The unintended consequence of negative interest rates is that they destroy money. This is true in an entirely trivial sense: if you deposit x dollars at -ρ% annual, then a year later you will only have x(1-ρ) dollars because xρ dollars has been destroyed. (In case you prefer to count on your fingers and toes, if you deposit $10 at -10% annual, then a year later you will only have $9 because $1 has been destroyed.) But what I mean is something slightly more profound: negative interest rates erode the very concept of money.
To get at the reason for this, we have to ask a slightly more profound question: What is money? I think that money is the cult of the god Mammon. Look at the following symbols:
Don’t they resemble religious symbols? In fact, that’s what they are: they are symbols of faith in money. They are also units—dimensionless units, of a peculiar kind. There are quite a few dimensionless units in math and science, such as π, e, %, ppm, but they are all ratios that relate physical quantities to other, identical, physical quantities. They are dimensionless because the units cancel out. For instance, π is the ratio between a circle’s circumference and diameter; length over length gives nothing. But monetary quantities do not directly relate to any physical quantity at all. It can be said that some number of monetary units (let's call them "yarbles") is equivalent to some number of turnips, but that, you see, is a matter of faith. Should the turnip farmer turn out to be an unbeliever, he would be within his rights to say, “I am not taking any of your damn yarbles!” or, if he were a polite turnip farmer, “Your money is no good here, Sir!”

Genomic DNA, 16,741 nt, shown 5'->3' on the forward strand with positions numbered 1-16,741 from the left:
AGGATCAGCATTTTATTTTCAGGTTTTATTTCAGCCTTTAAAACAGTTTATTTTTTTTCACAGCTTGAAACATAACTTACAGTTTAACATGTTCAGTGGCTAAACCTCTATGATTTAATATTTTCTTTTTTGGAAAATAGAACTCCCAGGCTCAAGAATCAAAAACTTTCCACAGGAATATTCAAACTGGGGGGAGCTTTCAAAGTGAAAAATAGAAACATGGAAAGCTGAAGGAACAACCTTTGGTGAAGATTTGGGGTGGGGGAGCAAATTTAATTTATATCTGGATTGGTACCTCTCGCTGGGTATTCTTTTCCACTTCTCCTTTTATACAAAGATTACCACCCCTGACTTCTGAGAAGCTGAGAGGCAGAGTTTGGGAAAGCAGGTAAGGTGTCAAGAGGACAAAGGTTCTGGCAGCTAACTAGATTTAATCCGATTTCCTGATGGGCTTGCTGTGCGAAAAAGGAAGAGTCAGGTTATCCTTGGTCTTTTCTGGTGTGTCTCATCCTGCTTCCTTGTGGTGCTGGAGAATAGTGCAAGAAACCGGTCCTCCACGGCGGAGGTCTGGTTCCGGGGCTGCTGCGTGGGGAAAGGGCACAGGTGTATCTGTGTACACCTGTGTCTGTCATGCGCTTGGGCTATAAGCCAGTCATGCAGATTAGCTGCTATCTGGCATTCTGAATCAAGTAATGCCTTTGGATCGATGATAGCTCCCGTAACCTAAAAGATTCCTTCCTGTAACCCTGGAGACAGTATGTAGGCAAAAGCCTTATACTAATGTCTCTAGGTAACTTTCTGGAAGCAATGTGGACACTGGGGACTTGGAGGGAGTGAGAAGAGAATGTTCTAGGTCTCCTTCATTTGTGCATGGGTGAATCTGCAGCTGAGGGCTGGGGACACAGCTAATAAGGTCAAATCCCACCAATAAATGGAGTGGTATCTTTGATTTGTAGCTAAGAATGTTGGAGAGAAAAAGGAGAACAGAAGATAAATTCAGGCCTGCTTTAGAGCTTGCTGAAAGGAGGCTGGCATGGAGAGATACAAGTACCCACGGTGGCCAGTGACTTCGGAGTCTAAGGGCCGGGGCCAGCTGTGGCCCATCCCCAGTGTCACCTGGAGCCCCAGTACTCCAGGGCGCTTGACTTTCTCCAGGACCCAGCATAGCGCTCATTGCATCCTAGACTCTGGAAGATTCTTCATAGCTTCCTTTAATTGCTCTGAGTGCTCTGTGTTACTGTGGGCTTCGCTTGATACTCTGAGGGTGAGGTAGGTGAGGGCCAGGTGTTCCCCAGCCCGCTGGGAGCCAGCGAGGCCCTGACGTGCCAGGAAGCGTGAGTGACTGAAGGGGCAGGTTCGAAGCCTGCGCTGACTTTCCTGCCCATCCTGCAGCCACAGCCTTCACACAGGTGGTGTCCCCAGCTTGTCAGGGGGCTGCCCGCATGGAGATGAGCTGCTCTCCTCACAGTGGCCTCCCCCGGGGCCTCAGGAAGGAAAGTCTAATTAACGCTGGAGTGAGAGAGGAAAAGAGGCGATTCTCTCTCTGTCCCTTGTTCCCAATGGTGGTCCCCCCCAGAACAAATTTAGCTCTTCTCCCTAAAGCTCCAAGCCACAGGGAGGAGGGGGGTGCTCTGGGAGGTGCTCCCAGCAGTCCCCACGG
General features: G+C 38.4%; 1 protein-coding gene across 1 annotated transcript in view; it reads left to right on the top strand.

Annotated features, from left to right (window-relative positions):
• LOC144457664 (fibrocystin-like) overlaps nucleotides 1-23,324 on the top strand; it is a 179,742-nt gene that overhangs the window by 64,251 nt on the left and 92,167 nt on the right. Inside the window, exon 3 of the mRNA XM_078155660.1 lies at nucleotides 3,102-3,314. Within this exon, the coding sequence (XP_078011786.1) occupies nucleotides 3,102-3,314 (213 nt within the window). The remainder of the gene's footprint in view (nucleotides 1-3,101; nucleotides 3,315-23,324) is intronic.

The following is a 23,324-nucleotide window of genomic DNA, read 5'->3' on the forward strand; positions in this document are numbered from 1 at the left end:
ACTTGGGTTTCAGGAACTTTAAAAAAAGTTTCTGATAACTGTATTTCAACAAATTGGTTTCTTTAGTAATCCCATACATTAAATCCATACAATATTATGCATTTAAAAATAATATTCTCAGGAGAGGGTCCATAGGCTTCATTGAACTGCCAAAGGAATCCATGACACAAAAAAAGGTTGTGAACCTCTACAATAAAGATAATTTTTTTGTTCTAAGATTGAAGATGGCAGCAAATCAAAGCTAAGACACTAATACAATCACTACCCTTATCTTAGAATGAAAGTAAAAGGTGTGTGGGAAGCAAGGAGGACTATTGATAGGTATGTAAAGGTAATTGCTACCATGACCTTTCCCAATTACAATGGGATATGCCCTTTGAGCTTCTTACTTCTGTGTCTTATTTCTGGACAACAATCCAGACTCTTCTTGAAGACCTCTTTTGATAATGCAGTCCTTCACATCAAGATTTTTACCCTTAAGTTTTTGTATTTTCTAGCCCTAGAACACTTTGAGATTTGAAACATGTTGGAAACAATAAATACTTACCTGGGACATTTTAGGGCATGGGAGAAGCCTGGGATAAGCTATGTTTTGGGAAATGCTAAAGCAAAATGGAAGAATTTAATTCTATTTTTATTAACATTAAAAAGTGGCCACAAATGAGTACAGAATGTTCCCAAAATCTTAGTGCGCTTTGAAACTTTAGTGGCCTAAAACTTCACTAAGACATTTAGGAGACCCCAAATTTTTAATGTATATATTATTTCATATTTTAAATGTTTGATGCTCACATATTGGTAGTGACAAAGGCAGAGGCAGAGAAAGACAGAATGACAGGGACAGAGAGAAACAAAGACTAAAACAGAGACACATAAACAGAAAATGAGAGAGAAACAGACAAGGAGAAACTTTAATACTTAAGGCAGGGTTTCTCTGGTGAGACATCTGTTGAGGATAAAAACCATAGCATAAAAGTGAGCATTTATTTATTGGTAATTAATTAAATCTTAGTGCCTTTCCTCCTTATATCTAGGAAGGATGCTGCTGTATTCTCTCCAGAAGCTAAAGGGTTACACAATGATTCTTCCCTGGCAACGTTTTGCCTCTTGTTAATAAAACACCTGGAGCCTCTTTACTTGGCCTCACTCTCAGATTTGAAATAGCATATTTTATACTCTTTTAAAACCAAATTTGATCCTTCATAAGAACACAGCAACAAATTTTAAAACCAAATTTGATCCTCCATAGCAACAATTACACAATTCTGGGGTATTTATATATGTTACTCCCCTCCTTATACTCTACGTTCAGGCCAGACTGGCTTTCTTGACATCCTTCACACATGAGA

Of course, if our turnip farmer were to do that, he’d land in quite a bit of trouble because, you see, the cult of Mammon is a state cult. You have no choice but to be a believer, because only by worshiping Mammon can you earn the money to pay your taxes, and if you don’t pay your taxes you get jailed. Nor can you produce money on your own, because that right is reserved for Mammon’s high priests, the bankers. Making your own money makes you a heretic, and gets you the modern equivalent of being burned at the stake, which is a $250,000 fine and a 20-year prison sentence.